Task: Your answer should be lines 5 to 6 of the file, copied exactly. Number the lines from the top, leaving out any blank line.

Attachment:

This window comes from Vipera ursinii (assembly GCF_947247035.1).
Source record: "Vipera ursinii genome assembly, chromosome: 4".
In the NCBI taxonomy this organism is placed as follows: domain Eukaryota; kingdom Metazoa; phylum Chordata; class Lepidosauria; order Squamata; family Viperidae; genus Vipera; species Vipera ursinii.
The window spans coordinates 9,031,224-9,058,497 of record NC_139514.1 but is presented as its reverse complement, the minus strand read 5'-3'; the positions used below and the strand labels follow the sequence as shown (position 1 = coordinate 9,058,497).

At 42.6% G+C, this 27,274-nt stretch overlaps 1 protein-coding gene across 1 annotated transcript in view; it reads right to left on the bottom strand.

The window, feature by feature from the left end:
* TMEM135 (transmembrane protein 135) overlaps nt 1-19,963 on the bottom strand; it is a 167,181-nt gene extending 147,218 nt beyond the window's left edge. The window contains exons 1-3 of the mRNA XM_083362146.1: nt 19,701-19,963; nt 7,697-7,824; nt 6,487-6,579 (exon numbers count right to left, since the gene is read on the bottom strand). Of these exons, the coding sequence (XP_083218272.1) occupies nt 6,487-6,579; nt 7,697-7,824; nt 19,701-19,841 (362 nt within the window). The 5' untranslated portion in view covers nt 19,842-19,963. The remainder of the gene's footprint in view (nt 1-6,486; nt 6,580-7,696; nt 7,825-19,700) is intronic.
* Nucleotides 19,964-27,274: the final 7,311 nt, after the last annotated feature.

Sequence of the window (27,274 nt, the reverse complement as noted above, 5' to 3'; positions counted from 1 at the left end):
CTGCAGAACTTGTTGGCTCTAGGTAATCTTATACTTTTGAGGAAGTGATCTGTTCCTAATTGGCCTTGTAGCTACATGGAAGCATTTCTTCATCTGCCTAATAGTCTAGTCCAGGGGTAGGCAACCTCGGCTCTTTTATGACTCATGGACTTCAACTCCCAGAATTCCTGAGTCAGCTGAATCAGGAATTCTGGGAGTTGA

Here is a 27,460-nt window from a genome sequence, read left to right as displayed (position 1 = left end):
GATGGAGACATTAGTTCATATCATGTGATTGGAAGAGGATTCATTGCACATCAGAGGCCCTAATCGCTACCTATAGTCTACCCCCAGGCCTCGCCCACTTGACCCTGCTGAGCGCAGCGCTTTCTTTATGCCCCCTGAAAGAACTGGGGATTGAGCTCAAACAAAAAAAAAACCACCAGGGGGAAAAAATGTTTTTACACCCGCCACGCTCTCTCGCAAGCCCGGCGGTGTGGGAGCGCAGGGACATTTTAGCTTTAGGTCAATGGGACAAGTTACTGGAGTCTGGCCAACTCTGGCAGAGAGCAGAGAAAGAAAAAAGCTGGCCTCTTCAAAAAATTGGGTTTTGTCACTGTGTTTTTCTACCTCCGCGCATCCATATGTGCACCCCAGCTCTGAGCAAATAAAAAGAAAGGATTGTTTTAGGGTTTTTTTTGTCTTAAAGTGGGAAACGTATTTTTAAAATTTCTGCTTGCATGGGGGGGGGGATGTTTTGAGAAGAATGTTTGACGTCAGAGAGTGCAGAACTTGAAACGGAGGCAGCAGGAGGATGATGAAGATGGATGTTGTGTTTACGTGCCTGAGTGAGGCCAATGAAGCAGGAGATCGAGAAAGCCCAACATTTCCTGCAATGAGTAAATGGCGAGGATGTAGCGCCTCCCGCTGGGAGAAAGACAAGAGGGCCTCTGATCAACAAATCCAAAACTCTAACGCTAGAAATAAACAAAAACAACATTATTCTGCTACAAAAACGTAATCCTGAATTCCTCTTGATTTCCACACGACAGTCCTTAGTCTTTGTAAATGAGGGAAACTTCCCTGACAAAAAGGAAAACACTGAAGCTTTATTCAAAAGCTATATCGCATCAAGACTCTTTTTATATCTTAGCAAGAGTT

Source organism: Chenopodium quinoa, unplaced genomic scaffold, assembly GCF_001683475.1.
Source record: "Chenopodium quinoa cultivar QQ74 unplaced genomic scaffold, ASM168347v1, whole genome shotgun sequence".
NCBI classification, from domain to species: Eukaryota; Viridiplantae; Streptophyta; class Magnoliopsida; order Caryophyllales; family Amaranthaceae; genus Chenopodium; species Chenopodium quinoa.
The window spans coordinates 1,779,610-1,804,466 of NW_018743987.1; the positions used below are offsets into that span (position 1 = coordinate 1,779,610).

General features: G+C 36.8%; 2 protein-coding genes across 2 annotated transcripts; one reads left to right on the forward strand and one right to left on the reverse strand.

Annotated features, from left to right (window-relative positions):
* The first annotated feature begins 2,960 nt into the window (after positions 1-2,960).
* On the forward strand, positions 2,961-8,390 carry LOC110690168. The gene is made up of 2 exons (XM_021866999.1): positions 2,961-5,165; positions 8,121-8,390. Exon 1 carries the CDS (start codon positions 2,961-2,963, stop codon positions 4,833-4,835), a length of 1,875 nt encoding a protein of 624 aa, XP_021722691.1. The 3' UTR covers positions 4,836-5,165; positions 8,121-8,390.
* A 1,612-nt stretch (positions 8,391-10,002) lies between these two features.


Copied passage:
At 42.6% G+C, this 27,274-nt stretch overlaps 1 protein-coding gene across 1 annotated transcript in view; it reads right to left on the bottom strand.

The window, feature by feature from the left end: